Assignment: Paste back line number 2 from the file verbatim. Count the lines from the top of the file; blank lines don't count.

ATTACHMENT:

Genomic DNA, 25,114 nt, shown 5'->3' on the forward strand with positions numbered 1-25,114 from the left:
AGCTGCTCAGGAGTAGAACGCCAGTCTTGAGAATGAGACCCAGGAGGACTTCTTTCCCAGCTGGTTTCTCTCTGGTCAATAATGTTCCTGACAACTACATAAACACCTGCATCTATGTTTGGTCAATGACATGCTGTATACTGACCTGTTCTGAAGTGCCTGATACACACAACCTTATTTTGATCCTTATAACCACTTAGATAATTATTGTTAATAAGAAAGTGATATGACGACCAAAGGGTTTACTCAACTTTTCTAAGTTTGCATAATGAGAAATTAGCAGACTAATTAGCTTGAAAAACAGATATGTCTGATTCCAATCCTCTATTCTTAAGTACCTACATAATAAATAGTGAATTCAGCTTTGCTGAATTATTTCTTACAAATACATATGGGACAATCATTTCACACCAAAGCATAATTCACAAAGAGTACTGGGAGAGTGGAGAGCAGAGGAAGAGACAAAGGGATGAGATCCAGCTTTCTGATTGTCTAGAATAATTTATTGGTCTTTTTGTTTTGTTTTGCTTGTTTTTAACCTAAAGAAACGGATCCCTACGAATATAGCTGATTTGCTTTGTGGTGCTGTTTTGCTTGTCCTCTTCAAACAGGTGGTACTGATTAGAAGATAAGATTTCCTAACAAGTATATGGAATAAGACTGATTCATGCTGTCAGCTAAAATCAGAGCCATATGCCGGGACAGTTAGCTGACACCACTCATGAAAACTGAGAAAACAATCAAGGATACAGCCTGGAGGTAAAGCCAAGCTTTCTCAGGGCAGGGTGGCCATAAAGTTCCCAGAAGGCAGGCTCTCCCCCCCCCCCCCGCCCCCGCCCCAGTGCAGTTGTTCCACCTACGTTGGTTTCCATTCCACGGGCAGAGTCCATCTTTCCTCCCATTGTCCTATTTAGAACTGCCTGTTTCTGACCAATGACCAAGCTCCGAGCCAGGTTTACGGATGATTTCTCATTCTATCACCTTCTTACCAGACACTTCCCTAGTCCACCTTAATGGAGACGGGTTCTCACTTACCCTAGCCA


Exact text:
AGCTGCTCAGGAGTAGAACGCCAGTCTTGAGAATGAGACCCAGGAGGACTTCTTTCCCAGCTGGTTTCTCTCTGGTCAATAATGTTCCTGACAACTACATAAACACCTGCATCTATGTTTGGTCAATGACATGCTGTATACTGACCTGTTCTGAAGTGCCTGATACACACAACCTTATTTTGATCCTTATAACCACTTAGATAATTATTGTTAATAAGAAAGTGATATGACGACCAAAGGGTTTACTCAACTTTTCTAAGTTTGCATAATGAGAAATTAGCAGACTAATTAGCTTGAAAAACAGATATGTCTGATTCCAATCCTCTATTCTTAAGTACCTACATAATAAATAGTGAATTCAGCTTTGCTGAATTATTTCTTACAAATACATATGGGACAATCATTTCACACCAAAGCATAATTCACAAAGAGTACTGGGAGAGTGGAGAGCAGAGGAAGAGACAAAGGGATGAGATCCAGCTTTCTGATTGTCTAGAATAATTTATTGGTCTTTTTGTTTTGTTTTGCTTGTTTTTAACCTAAAGAAACGGATCCCTACGAATATAGCTGATTTGCTTTGTGGTGCTGTTTTGCTTGTCCTCTTCAAACAGGTGGTACTGATTAGAAGATAAGATTTCCTAACAAGTATATGGAATAAGACTGATTCATGCTGTCAGCTAAAATCAGAGCCATATGCCGGGACAGTTAGCTGACACCACTCATGAAAACTGAGAAAACAATCAAGGATACAGCCTGGAGGTAAAGCCAAGCTTTCTCAGGGCAGGGTGGCCATAAAGTTCCCAGAAGGCAGGCTCTCCCCCCCCCCCCCGCCCCCGCCCCAGTGCAGTTGTTCCACCTACGTTGGTTTCCATTCCACGGGCAGAGTCCATCTTTCCTCCCATTGTCCTATTTAGAACTGCCTGTTTCTGACCAATGACCAAGCTCCGAGCCAGGTTTACGGATGATTTCTCATTCTATCACCTTCTTACCAGACACTTCCCTAGTCCACCTTAATGGAGACGGGTTCTCACTTACCCTAGCCA